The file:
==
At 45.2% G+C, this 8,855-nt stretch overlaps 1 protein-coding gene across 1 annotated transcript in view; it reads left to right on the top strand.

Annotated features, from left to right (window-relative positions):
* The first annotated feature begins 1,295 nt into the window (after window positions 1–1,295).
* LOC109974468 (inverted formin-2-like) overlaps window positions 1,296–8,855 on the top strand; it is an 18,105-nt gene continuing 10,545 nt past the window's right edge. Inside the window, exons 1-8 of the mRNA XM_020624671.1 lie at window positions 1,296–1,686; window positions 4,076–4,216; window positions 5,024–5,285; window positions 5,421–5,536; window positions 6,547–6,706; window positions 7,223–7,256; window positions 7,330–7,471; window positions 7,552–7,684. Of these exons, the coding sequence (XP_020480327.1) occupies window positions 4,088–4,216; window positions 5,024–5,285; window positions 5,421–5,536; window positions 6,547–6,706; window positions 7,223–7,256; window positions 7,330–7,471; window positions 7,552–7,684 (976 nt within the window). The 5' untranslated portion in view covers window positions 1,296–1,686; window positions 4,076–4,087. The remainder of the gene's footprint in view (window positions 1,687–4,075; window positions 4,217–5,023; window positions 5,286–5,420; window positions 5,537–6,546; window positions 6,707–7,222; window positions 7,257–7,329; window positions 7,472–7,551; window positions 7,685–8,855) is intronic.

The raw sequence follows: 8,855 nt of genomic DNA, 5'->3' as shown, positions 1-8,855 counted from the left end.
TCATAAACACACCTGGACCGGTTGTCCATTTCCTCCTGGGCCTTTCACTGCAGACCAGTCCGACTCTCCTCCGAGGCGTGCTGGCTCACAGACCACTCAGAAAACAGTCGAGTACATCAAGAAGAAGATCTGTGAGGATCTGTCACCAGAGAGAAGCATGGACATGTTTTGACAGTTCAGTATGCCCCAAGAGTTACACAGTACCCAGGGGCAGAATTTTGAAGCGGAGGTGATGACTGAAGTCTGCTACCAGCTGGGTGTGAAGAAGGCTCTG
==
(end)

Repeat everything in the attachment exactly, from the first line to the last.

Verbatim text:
At 45.2% G+C, this 8,855-nt stretch overlaps 1 protein-coding gene across 1 annotated transcript in view; it reads left to right on the top strand.

Annotated features, from left to right (window-relative positions):
* The first annotated feature begins 1,295 nt into the window (after window positions 1–1,295).
* LOC109974468 (inverted formin-2-like) overlaps window positions 1,296–8,855 on the top strand; it is an 18,105-nt gene continuing 10,545 nt past the window's right edge. Inside the window, exons 1-8 of the mRNA XM_020624671.1 lie at window positions 1,296–1,686; window positions 4,076–4,216; window positions 5,024–5,285; window positions 5,421–5,536; window positions 6,547–6,706; window positions 7,223–7,256; window positions 7,330–7,471; window positions 7,552–7,684. Of these exons, the coding sequence (XP_020480327.1) occupies window positions 4,088–4,216; window positions 5,024–5,285; window positions 5,421–5,536; window positions 6,547–6,706; window positions 7,223–7,256; window positions 7,330–7,471; window positions 7,552–7,684 (976 nt within the window). The 5' untranslated portion in view covers window positions 1,296–1,686; window positions 4,076–4,087. The remainder of the gene's footprint in view (window positions 1,687–4,075; window positions 4,217–5,023; window positions 5,286–5,420; window positions 5,537–6,546; window positions 6,707–7,222; window positions 7,257–7,329; window positions 7,472–7,551; window positions 7,685–8,855) is intronic.

The raw sequence follows: 8,855 nt of genomic DNA, 5'->3' as shown, positions 1-8,855 counted from the left end.
TCATAAACACACCTGGACCGGTTGTCCATTTCCTCCTGGGCCTTTCACTGCAGACCAGTCCGACTCTCCTCCGAGGCGTGCTGGCTCACAGACCACTCAGAAAACAGTCGAGTACATCAAGAAGAAGATCTGTGAGGATCTGTCACCAGAGAGAAGCATGGACATGTTTTGACAGTTCAGTATGCCCCAAGAGTTACACAGTACCCAGGGGCAGAATTTTGAAGCGGAGGTGATGACTGAAGTCTGCTACCAGCTGGGTGTGAAGAAGGCTCTG